It’s that time of year. Mormons are making resolutions. Our stake is is circulating sheets of detailed statistical goals. How many young men aged 18-25 will serve missions from your ward this year? What number of post-baptism lessons will be taught to converts in the first quarter? Accompanying is a quotation from M. Russell Ballard — “the Lord micromanages this Church.” Yesterday our Bishopric talked about what they had learned from last year that they would apply to doing better this year.

If past years are any indicator, most Mormons won’t keep their resolve. Our stake will not meet most of our detailed statistical goals any more than we’ve met our less detailed statistical goals in years past. (The Ballard quote can’t be found in any published source. If genuine, it uses striking rhetoric only to remind us that God is concerned even with the minutia of our lives and willing to give direction about it.) The main lesson our Bishopric learned from last year was that they got discouraged too easily when they expected results from their efforts.

Goals don’t really work.

For some perspective, imagine God doing New Year’s resolutions, which is ludicrous. How many pounds does the enthroned Godhead need to lose, or how much do they need to brush up on their hometeaching? What God proposes to do, He does. He has no weaknesses.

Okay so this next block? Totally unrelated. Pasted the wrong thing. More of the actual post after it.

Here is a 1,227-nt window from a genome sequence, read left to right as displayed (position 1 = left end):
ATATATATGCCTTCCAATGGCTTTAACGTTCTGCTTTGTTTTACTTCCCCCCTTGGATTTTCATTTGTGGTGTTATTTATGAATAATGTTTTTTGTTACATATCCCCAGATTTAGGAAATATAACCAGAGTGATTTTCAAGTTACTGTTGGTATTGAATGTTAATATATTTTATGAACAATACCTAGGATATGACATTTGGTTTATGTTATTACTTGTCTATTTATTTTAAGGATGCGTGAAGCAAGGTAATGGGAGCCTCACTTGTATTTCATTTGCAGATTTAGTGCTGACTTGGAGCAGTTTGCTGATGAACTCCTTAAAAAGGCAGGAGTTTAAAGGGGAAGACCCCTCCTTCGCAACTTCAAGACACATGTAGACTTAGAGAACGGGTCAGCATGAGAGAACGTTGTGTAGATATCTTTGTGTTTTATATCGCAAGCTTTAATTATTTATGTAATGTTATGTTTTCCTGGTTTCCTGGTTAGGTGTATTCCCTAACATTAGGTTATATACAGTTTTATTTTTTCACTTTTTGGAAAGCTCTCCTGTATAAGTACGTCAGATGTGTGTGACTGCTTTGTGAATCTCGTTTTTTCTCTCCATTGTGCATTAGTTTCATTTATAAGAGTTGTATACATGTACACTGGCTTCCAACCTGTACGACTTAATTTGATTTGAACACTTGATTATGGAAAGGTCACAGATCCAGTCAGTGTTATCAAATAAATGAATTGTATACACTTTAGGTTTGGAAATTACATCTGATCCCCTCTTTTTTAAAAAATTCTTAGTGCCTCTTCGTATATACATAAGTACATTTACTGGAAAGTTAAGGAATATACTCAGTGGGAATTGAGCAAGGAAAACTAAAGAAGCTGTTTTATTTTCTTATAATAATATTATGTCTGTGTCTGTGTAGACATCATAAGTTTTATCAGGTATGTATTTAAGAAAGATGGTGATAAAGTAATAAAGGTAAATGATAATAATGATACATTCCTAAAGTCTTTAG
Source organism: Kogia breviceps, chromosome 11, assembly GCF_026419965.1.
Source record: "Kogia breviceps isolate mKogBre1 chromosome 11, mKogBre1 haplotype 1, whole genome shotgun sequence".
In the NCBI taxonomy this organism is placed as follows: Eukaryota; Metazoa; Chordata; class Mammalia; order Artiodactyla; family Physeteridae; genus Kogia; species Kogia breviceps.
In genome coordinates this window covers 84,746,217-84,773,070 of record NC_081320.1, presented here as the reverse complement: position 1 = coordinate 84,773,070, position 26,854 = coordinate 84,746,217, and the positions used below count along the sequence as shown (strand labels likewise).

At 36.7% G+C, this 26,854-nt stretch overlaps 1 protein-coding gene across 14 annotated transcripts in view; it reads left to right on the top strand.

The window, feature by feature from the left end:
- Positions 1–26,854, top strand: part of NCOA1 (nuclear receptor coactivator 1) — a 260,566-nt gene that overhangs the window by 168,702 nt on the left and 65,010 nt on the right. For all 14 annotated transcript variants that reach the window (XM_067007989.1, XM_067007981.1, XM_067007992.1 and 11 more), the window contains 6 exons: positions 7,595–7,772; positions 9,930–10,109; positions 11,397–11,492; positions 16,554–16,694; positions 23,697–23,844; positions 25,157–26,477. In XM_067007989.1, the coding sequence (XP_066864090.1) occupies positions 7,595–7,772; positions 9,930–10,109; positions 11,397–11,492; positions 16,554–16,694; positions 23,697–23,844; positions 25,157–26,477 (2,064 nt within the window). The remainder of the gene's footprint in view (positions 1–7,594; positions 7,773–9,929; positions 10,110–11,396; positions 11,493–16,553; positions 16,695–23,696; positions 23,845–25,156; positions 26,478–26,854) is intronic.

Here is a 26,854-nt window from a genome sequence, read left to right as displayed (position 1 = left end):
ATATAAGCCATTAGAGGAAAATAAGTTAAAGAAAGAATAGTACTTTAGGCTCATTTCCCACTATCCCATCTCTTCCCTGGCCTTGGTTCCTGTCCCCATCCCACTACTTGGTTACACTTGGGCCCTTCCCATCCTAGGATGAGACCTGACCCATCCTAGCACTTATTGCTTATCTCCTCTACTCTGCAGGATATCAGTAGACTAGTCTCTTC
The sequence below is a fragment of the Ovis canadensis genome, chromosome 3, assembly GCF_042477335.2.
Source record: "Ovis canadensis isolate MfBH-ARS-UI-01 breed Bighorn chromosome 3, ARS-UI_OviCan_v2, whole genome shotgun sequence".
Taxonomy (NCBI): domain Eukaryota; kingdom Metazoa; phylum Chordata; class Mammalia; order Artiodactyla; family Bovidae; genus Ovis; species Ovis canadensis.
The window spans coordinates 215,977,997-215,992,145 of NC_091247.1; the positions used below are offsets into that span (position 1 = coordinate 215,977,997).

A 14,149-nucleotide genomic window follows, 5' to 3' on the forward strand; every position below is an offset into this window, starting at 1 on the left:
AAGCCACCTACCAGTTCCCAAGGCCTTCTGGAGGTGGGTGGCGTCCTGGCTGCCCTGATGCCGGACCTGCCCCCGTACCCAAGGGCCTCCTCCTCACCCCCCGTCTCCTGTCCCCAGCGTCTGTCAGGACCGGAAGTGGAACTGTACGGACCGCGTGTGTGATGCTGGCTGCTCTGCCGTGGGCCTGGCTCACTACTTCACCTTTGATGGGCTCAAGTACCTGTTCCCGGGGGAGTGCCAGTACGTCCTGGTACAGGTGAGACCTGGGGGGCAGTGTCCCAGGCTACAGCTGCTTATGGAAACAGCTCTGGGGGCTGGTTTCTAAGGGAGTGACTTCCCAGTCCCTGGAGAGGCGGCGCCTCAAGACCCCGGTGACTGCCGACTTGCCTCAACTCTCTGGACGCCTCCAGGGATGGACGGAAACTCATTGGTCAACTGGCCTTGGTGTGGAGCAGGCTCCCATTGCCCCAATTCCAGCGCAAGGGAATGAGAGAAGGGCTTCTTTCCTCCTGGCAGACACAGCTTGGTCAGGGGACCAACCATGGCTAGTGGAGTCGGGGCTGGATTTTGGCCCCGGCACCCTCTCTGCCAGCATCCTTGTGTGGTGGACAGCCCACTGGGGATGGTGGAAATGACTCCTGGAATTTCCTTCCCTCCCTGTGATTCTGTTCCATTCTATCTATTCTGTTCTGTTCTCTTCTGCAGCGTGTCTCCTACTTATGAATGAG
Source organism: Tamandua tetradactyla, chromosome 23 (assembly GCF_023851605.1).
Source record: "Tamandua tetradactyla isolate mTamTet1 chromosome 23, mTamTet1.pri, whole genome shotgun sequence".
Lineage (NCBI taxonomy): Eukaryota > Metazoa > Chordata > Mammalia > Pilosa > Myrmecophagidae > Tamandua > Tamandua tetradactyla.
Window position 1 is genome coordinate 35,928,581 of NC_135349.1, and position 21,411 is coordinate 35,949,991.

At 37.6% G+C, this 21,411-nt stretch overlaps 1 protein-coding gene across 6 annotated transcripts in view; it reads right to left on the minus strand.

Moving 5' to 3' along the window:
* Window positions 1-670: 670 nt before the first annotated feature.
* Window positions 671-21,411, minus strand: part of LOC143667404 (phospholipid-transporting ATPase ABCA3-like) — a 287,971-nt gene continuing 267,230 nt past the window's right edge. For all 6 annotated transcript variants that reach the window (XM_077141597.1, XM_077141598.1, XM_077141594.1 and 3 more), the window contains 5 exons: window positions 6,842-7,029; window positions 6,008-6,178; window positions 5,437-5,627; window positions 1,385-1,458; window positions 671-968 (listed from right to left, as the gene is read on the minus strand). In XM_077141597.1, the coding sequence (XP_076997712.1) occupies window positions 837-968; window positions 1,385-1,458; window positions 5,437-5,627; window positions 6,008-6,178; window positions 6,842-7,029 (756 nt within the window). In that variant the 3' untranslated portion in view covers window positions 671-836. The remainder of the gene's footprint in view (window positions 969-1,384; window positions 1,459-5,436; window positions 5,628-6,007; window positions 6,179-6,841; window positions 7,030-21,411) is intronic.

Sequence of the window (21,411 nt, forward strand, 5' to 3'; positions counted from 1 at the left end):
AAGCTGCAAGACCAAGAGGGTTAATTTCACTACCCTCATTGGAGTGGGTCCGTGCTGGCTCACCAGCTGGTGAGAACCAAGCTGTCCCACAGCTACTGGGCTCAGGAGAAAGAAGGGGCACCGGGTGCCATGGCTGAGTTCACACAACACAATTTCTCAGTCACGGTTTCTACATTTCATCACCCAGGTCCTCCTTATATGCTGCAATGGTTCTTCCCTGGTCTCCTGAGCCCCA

And yet. God does have a failed goal from last year, to bring to pass the immortality and eternal life of man. He didn’t almost reach the goal. He didn’t halfway reach the goal. His failure was on so large in scope that it can only be called divine.

Will He renew the goal this year? I doubt it not. I also don’t doubt that He will fail anew this year.

Setting goals and resolves and metrics for the year may be one of the holiest and most God-like things we do all year, when we inevitably fail to meet them.

After working through this line of thought this weekend, I saw that the Gently Hew Stone blog had already anticipated it. Read the post here.

I can’t end better than by quoting the scripture that’s the centerpiece of the Gently Hew Stone post:

“But what could I have done more in my vineyard? Have I slackened mine hand, that I have not nourished it? Nay, I have nourished it, and I have digged about it, and I have pruned it, and I have dunged it; and I have stretched forth mine hand almost all the day long, and the end draweth nigh.”

Jacob 5:47.

The problem with New Year’s resolutions turns out to be the problem of the Fall. All goals lead to Golgotha.

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